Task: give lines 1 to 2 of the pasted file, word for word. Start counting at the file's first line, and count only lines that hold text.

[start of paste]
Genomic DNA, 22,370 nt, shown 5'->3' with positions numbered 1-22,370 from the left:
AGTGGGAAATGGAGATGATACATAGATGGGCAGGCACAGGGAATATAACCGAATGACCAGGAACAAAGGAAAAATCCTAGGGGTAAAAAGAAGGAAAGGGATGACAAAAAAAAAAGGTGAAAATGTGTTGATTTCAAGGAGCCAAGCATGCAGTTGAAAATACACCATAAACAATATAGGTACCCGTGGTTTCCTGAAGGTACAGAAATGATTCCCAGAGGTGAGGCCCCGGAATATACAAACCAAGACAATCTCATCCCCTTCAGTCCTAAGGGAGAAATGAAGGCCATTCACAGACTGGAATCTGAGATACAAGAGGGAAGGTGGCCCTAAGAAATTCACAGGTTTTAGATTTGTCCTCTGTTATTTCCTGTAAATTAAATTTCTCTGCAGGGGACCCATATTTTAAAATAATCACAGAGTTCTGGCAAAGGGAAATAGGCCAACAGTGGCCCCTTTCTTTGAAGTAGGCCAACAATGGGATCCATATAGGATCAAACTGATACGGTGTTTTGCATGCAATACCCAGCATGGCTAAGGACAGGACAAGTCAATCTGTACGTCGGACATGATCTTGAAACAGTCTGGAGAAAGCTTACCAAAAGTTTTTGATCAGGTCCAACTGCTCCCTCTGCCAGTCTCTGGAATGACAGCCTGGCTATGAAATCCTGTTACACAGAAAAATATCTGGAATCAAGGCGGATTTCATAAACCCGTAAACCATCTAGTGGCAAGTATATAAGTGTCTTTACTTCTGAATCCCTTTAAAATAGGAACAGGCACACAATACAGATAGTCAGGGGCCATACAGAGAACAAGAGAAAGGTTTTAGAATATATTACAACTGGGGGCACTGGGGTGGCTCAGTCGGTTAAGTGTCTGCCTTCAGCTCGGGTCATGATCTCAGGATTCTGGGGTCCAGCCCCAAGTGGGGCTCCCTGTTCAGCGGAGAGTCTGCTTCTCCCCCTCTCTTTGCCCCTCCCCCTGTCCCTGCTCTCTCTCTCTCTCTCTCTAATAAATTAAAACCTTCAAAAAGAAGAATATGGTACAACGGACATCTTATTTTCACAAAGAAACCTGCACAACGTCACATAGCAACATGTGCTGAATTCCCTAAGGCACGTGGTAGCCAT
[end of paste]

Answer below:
Genomic DNA, 22,370 nt, shown 5'->3' with positions numbered 1-22,370 from the left:
AGTGGGAAATGGAGATGATACATAGATGGGCAGGCACAGGGAATATAACCGAATGACCAGGAACAAAGGAAAAATCCTAGGGGTAAAAAGAAGGAAAGGGATGACAAAAAAAAAAGGTGAAAATGTGTTGATTTCAAGGAGCCAAGCATGCAGTTGAAAATACACCATAAACAATATAGGTACCCGTGGTTTCCTGAAGGTACAGAAATGATTCCCAGAGGTGAGGCCCCGGAATATACAAACCAAGACAATCTCATCCCCTTCAGTCCTAAGGGAGAAATGAAGGCCATTCACAGACTGGAATCTGAGATACAAGAGGGAAGGTGGCCCTAAGAAATTCACAGGTTTTAGATTTGTCCTCTGTTATTTCCTGTAAATTAAATTTCTCTGCAGGGGACCCATATTTTAAAATAATCACAGAGTTCTGGCAAAGGGAAATAGGCCAACAGTGGCCCCTTTCTTTGAAGTAGGCCAACAATGGGATCCATATAGGATCAAACTGATACGGTGTTTTGCATGCAATACCCAGCATGGCTAAGGACAGGACAAGTCAATCTGTACGTCGGACATGATCTTGAAACAGTCTGGAGAAAGCTTACCAAAAGTTTTTGATCAGGTCCAACTGCTCCCTCTGCCAGTCTCTGGAATGACAGCCTGGCTATGAAATCCTGTTACACAGAAAAATATCTGGAATCAAGGCGGATTTCATAAACCCGTAAACCATCTAGTGGCAAGTATATAAGTGTCTTTACTTCTGAATCCCTTTAAAATAGGAACAGGCACACAATACAGATAGTCAGGGGCCATACAGAGAACAAGAGAAAGGTTTTAGAATATATTACAACTGGGGGCACTGGGGTGGCTCAGTCGGTTAAGTGTCTGCCTTCAGCTCGGGTCATGATCTCAGGATTCTGGGGTCCAGCCCCAAGTGGGGCTCCCTGTTCAGCGGAGAGTCTGCTTCTCCCCCTCTCTTTGCCCCTCCCCCTGTCCCTGCTCTCTCTCTCTCTCTCTCTAATAAATTAAAACCTTCAAAAAGAAGAATATGGTACAACGGACATCTTATTTTCACAAAGAAACCTGCACAACGTCACATAGCAACATGTGCTGAATTCCCTAAGGCACGTGGTAGCCAT